Earlier today the Brookings Institution hosted a discussion with Michelle Lee, the current Deputy Director for the United States Patent and Trademark Office and also the current nominee for the position of Director of the Office. The moderator of the event was Darrell West, Vice President and Director of Governance Studies for Brookings.
At the outset Lee explained that the USPTO recognizes “the extreme importance of issuing patents in a timely manner.” She then went on to recognize why it is important to obtain patent protection, “if you are entering a market that is highly competitive you need the assurance that you will have protection as you go up against very steep and often times well funded competition.” Lee would again go on to then say that it is critically important for the USPTO to issue patents promptly.
She then pivoted to address the other side of the issue, which relates to issuing patents that should never have been issued in the first place. Lee explained: “I’ve see the effect of patents that should not have issued, or that have issued with a scope that is too broad. There is a also a cost associated with that as well… On average a start-up may get between $10 to $15 million to last over a number of years, and there are statistics that indicate that patent litigation can cost cost well over $1 million. So you can see if there is abusive litigation or a patent that should not have issued, there is a cost to our businesses.”
Lee also explained that the USPTO is in a much better position financially as the result of the America Invents Act (AIA), which created a reserve fund and in conjunction with working closely with appropriators the Patent Office is able to keep the fees it collects. “For the first time the PTO is now able to more than make due,” Lee explained.
Lee also previewed a new USPTO quality initiative, built on 3 prongs: (1) excellence in prosecution services, (2) excellence in customer service; and (3) excellence in patent quality. Lee explained that the Office will specifically evaluate the value of interviews, what other Patent Offices are doing that the USPTO can adopt, and also working better with “big data,” so that the USPTO can take that information back to examiners and produce better training modules based on what the Office is specifically seeing. Lee also said there will soon be a new Federal Register Notice on patent quality, and the USPTO will hold a two-day conference on quality.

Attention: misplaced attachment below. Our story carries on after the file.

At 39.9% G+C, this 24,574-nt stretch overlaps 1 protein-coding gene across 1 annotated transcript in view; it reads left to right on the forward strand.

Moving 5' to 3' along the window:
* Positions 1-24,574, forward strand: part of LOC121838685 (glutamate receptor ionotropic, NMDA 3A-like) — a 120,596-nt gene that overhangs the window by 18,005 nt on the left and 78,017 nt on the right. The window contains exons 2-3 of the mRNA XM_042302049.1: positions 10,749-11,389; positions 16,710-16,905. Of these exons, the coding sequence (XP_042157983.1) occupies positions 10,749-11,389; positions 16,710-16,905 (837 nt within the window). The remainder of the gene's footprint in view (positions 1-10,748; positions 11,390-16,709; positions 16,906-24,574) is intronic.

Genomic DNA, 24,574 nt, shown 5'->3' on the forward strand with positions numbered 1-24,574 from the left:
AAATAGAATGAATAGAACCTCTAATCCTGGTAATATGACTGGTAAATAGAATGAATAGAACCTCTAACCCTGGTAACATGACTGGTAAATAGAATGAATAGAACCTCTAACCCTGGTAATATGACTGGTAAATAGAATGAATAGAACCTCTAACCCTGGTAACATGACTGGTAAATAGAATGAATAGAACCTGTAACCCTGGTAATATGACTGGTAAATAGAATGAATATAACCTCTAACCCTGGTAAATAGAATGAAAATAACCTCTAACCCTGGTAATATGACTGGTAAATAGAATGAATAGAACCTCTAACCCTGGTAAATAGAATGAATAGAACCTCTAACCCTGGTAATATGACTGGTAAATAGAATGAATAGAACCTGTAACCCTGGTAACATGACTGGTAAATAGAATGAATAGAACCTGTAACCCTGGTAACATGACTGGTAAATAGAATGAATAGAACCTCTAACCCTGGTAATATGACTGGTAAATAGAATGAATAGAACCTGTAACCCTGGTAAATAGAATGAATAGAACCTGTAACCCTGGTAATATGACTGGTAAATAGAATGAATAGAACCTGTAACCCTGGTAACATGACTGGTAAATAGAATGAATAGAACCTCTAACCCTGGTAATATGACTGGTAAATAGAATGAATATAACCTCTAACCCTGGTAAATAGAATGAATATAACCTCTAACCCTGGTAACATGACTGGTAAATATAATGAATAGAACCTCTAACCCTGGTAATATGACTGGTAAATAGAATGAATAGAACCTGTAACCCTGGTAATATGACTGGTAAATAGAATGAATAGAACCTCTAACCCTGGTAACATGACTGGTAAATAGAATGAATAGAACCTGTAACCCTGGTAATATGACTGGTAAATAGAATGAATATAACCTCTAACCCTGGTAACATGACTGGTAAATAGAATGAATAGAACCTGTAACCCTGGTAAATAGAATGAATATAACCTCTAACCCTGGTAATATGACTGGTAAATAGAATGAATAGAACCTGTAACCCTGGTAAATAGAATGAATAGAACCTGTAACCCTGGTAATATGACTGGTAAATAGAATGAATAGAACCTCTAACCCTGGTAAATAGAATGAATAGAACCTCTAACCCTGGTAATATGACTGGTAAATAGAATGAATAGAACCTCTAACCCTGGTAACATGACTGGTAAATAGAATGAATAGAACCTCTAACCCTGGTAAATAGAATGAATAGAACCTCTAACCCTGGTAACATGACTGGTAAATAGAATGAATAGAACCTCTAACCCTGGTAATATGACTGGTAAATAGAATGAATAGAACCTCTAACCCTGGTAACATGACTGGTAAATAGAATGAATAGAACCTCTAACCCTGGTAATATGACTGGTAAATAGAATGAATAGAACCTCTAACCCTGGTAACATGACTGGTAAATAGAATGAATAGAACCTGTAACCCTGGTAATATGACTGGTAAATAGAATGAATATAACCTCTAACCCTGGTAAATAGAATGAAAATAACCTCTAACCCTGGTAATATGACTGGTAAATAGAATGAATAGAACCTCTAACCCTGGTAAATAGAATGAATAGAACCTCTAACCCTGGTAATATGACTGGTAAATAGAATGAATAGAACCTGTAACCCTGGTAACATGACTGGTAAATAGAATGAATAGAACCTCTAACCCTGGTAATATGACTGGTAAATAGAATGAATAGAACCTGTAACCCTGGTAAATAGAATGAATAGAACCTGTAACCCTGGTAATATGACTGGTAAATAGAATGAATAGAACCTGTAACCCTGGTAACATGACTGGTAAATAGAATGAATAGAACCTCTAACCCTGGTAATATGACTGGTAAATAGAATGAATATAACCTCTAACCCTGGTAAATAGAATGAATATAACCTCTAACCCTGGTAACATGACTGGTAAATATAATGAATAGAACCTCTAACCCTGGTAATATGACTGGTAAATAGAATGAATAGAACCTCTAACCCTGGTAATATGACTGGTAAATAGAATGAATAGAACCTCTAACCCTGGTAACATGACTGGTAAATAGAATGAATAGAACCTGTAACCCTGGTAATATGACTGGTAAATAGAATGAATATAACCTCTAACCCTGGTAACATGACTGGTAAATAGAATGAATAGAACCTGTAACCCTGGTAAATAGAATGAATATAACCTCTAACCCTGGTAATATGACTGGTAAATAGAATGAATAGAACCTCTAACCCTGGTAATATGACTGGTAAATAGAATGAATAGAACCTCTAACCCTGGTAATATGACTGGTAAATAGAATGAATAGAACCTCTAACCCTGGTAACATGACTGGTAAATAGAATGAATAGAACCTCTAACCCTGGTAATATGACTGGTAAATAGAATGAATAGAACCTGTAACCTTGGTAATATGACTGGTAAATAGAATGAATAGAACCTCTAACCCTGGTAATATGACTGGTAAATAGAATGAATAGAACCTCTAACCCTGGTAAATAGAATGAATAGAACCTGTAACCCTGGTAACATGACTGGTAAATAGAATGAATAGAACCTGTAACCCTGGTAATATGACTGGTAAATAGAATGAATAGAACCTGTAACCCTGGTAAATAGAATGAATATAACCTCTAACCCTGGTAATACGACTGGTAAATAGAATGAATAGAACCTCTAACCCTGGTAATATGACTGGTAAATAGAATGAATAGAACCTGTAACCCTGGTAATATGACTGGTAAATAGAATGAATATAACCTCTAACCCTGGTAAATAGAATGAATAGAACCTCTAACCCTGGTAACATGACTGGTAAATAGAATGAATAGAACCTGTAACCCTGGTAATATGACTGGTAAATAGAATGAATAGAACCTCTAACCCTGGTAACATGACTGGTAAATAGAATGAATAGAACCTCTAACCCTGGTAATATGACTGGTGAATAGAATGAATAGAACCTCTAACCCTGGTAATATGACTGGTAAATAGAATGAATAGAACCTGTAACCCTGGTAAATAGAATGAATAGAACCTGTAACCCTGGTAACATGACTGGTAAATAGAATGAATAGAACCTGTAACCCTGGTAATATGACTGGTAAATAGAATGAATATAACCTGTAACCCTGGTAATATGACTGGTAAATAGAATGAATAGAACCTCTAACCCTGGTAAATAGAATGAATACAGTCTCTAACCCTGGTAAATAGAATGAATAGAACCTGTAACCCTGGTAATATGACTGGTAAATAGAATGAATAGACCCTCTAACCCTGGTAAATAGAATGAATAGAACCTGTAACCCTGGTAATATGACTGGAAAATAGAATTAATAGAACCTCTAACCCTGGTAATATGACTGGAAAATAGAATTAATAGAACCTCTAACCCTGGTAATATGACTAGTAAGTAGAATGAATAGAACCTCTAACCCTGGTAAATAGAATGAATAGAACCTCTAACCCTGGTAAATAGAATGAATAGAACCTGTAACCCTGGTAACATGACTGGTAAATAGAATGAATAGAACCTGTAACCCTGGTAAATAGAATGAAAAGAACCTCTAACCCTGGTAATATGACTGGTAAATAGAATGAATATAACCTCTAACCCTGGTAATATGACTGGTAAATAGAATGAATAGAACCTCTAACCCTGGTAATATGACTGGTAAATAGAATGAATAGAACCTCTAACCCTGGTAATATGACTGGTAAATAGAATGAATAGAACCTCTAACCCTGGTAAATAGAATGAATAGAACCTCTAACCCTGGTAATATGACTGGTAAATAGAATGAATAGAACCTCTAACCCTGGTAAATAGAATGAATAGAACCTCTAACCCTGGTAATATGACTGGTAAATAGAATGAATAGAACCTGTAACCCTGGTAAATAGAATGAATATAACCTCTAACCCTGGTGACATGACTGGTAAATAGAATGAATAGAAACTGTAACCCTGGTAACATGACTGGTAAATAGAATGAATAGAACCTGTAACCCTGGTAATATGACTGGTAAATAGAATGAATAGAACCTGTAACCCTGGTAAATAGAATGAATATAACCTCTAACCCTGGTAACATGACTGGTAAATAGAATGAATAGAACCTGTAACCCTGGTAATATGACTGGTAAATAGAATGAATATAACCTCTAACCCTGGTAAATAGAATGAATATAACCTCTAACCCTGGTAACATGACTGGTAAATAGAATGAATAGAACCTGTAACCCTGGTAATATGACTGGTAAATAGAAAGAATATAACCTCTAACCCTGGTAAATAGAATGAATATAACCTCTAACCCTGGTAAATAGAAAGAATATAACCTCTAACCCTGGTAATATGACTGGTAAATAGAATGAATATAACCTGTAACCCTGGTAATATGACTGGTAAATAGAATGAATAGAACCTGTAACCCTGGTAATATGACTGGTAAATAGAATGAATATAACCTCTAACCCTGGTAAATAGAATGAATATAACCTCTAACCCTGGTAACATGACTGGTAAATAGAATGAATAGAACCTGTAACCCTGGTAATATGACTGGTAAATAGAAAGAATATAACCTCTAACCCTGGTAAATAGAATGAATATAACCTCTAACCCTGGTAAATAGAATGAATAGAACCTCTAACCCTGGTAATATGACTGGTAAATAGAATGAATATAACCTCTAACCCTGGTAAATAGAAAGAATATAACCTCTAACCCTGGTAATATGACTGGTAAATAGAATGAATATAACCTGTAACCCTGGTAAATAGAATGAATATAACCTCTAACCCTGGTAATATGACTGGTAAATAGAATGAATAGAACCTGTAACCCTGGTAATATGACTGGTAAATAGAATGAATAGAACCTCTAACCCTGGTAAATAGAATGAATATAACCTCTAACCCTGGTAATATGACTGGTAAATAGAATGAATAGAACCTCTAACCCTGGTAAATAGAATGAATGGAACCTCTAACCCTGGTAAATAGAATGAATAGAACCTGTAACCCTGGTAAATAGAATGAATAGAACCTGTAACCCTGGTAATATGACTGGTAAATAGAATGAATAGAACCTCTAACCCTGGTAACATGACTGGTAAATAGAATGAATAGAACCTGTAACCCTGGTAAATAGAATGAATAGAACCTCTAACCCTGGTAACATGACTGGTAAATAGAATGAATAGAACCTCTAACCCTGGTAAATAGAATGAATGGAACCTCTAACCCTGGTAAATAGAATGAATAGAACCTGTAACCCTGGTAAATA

Lee also unveiled a new senior executive position in the agency that will be solely dedicated to coordinating all of the agency’s efforts to ensure patent quality and to guide new initiatives, including both short term and long term initiatives. “I wanted one person who’s one job, day in and day out, is to focus on quality,” Lee explained. Toward that end, Valencia Martin-Wallace has been named to the newly created position of Deputy Commissioner for Patent Quality.
Martin-Wallace (pictured right) is a graduate of Howard University, where she earned a BS in Electrical Engineering and The George Washington University, where she earned a JD. She has been with the USPTO for over 22 years, first joining the Office as a patent examiner. In 1999, she went on to become a Supervisory Patent Examiner (SPE) the area of electronic gaming devices and electronic educational devices and then later as a SPE in the networking technologies. Martin-Wallace has also served on details at the Office of Human Resources (OHR) as the Deputy Director and Acting Director of OHR and the Office of Patent Training as a Class Manager. In 2008 she was promoted to the position of Technology Center Director and has also served as the Executive Lead over the Patents Ombudsman Program. In 2011, Martin-Wallace was promoted to the position of Assistant Deputy Commissioner for Patent Operations.